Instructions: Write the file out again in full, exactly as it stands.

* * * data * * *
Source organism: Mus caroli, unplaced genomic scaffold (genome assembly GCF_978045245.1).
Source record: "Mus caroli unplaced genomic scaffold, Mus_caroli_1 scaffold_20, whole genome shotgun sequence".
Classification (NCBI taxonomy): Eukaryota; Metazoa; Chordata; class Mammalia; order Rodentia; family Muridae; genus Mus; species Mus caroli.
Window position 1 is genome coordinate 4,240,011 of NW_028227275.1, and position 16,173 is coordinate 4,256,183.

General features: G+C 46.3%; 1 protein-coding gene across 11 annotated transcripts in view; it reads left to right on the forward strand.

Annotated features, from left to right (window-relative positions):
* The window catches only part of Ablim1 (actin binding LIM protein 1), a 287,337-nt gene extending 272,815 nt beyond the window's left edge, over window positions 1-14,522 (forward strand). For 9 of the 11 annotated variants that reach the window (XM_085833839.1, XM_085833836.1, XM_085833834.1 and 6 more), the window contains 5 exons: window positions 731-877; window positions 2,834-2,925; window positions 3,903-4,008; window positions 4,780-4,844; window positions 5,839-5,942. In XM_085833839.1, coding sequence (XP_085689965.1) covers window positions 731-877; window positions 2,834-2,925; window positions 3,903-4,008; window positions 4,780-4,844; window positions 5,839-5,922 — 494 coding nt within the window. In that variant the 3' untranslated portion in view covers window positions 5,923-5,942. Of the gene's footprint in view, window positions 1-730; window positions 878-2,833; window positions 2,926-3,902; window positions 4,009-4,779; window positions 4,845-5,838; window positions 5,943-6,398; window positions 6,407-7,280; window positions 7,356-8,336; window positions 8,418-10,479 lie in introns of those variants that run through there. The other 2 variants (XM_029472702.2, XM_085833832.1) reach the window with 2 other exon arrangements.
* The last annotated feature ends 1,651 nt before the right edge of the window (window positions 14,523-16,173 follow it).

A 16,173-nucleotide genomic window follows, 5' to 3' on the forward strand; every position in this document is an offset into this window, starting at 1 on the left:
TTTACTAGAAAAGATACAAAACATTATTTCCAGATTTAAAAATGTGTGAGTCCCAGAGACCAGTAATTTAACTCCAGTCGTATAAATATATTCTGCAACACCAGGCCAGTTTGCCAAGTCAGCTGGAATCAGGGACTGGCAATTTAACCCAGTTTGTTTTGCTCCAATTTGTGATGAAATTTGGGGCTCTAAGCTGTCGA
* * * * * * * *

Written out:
Source organism: Mus caroli, unplaced genomic scaffold (genome assembly GCF_978045245.1).
Source record: "Mus caroli unplaced genomic scaffold, Mus_caroli_1 scaffold_20, whole genome shotgun sequence".
Classification (NCBI taxonomy): Eukaryota; Metazoa; Chordata; class Mammalia; order Rodentia; family Muridae; genus Mus; species Mus caroli.
Window position 1 is genome coordinate 4,240,011 of NW_028227275.1, and position 16,173 is coordinate 4,256,183.

General features: G+C 46.3%; 1 protein-coding gene across 11 annotated transcripts in view; it reads left to right on the forward strand.

Annotated features, from left to right (window-relative positions):
* The window catches only part of Ablim1 (actin binding LIM protein 1), a 287,337-nt gene extending 272,815 nt beyond the window's left edge, over window positions 1-14,522 (forward strand). For 9 of the 11 annotated variants that reach the window (XM_085833839.1, XM_085833836.1, XM_085833834.1 and 6 more), the window contains 5 exons: window positions 731-877; window positions 2,834-2,925; window positions 3,903-4,008; window positions 4,780-4,844; window positions 5,839-5,942. In XM_085833839.1, coding sequence (XP_085689965.1) covers window positions 731-877; window positions 2,834-2,925; window positions 3,903-4,008; window positions 4,780-4,844; window positions 5,839-5,922 — 494 coding nt within the window. In that variant the 3' untranslated portion in view covers window positions 5,923-5,942. Of the gene's footprint in view, window positions 1-730; window positions 878-2,833; window positions 2,926-3,902; window positions 4,009-4,779; window positions 4,845-5,838; window positions 5,943-6,398; window positions 6,407-7,280; window positions 7,356-8,336; window positions 8,418-10,479 lie in introns of those variants that run through there. The other 2 variants (XM_029472702.2, XM_085833832.1) reach the window with 2 other exon arrangements.
* The last annotated feature ends 1,651 nt before the right edge of the window (window positions 14,523-16,173 follow it).

A 16,173-nucleotide genomic window follows, 5' to 3' on the forward strand; every position in this document is an offset into this window, starting at 1 on the left:
TTTACTAGAAAAGATACAAAACATTATTTCCAGATTTAAAAATGTGTGAGTCCCAGAGACCAGTAATTTAACTCCAGTCGTATAAATATATTCTGCAACACCAGGCCAGTTTGCCAAGTCAGCTGGAATCAGGGACTGGCAATTTAACCCAGTTTGTTTTGCTCCAATTTGTGATGAAATTTGGGGCTCTAAGCTGTCGA